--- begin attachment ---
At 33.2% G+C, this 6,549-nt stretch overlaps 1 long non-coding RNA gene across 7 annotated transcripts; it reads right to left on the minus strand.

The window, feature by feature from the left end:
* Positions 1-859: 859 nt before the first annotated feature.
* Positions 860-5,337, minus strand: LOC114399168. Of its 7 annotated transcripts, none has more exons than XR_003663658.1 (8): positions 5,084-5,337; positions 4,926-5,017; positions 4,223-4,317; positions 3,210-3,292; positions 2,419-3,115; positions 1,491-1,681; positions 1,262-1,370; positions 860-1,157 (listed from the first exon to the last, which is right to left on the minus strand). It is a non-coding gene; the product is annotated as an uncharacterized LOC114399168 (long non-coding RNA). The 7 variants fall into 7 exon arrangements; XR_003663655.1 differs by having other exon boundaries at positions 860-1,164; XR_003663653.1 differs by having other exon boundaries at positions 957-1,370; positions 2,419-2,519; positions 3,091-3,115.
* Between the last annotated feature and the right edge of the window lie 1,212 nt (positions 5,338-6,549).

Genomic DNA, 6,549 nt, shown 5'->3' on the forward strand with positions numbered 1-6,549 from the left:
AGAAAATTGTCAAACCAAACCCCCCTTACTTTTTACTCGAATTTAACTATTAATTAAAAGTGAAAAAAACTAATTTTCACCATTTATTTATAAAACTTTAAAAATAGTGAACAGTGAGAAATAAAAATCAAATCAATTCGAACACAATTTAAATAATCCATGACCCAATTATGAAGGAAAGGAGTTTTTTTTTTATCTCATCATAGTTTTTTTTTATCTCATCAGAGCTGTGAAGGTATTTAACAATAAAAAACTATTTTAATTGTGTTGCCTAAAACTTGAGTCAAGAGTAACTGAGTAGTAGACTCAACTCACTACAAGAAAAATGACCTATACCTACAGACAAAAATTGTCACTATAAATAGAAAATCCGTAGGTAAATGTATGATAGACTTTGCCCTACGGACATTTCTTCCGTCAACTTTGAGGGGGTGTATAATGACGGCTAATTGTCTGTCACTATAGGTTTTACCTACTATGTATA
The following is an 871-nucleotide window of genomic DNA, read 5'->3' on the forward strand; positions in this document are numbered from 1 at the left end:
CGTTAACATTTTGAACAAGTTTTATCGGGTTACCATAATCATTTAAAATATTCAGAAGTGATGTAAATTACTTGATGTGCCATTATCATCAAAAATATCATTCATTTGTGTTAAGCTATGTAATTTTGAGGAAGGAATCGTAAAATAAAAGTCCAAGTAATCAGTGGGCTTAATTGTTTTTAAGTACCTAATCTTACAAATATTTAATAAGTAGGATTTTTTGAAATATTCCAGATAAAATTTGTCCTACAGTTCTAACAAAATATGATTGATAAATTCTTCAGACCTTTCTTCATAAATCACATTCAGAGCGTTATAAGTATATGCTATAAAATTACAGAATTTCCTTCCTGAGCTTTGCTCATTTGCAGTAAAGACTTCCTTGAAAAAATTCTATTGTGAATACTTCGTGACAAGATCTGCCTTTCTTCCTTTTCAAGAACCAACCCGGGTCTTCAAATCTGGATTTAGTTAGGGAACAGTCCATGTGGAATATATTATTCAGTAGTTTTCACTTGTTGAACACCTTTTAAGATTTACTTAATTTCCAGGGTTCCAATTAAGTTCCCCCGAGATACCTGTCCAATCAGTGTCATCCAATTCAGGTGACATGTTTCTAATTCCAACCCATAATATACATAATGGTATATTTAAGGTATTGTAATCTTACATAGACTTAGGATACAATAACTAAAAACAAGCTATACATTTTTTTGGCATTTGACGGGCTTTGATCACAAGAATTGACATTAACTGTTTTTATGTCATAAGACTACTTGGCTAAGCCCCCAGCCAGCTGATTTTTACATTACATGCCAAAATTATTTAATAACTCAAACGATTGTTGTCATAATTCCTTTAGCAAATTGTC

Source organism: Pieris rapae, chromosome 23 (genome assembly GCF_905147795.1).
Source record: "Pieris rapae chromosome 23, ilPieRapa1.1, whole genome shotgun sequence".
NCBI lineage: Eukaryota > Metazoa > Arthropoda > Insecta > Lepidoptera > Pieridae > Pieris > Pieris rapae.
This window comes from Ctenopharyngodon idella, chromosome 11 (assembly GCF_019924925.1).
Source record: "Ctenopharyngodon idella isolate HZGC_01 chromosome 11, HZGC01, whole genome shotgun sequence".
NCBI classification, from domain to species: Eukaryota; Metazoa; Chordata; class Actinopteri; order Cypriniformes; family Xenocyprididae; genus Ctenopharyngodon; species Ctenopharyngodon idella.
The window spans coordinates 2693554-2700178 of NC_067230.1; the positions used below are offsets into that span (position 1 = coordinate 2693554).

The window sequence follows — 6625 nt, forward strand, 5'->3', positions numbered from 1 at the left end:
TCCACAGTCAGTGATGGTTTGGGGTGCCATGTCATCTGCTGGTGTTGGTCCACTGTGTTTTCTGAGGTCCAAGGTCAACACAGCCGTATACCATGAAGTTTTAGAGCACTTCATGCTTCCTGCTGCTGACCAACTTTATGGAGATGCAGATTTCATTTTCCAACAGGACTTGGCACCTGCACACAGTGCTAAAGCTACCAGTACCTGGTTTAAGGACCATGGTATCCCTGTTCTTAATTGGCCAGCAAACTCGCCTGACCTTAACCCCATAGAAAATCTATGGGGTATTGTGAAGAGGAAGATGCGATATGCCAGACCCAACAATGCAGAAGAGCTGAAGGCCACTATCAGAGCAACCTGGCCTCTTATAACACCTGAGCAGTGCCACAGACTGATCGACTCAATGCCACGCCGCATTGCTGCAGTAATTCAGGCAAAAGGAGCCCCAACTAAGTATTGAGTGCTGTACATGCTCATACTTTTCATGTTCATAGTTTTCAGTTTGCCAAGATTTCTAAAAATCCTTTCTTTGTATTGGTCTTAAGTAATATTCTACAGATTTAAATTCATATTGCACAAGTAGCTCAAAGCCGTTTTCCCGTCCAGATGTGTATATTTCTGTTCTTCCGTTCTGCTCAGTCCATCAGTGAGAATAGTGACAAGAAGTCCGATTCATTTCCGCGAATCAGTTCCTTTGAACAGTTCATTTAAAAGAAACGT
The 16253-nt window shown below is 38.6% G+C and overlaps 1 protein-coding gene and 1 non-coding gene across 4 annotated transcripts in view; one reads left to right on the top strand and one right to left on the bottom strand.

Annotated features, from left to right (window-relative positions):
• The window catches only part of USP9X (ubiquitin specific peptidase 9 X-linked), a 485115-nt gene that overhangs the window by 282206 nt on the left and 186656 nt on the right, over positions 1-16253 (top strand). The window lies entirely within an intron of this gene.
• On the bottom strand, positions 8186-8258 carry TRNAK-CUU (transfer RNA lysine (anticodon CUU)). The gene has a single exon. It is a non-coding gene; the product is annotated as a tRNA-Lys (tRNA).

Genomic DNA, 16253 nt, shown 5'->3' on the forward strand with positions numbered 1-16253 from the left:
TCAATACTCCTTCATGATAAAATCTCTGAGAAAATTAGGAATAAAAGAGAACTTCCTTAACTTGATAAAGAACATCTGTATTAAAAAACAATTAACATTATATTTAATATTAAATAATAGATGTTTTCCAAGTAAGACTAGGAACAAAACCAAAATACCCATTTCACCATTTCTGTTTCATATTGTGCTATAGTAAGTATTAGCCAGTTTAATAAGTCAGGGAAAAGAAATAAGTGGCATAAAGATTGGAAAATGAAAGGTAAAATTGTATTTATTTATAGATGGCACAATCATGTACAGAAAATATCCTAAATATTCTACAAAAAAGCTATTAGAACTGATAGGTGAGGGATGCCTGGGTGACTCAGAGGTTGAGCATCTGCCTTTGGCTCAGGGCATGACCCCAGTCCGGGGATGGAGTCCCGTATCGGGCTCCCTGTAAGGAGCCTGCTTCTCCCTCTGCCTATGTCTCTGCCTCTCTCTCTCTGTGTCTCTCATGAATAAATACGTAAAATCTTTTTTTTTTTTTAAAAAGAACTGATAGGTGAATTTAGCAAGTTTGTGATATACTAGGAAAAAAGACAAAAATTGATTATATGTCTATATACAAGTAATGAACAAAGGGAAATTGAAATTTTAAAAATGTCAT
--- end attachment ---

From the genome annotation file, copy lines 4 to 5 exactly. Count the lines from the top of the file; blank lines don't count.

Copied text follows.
* Positions 860-5,337, minus strand: LOC114399168. Of its 7 annotated transcripts, none has more exons than XR_003663658.1 (8): positions 5,084-5,337; positions 4,926-5,017; positions 4,223-4,317; positions 3,210-3,292; positions 2,419-3,115; positions 1,491-1,681; positions 1,262-1,370; positions 860-1,157 (listed from the first exon to the last, which is right to left on the minus strand). It is a non-coding gene; the product is annotated as an uncharacterized LOC114399168 (long non-coding RNA). The 7 variants fall into 7 exon arrangements; XR_003663655.1 differs by having other exon boundaries at positions 860-1,164; XR_003663653.1 differs by having other exon boundaries at positions 957-1,370; positions 2,419-2,519; positions 3,091-3,115.
* Between the last annotated feature and the right edge of the window lie 1,212 nt (positions 5,338-6,549).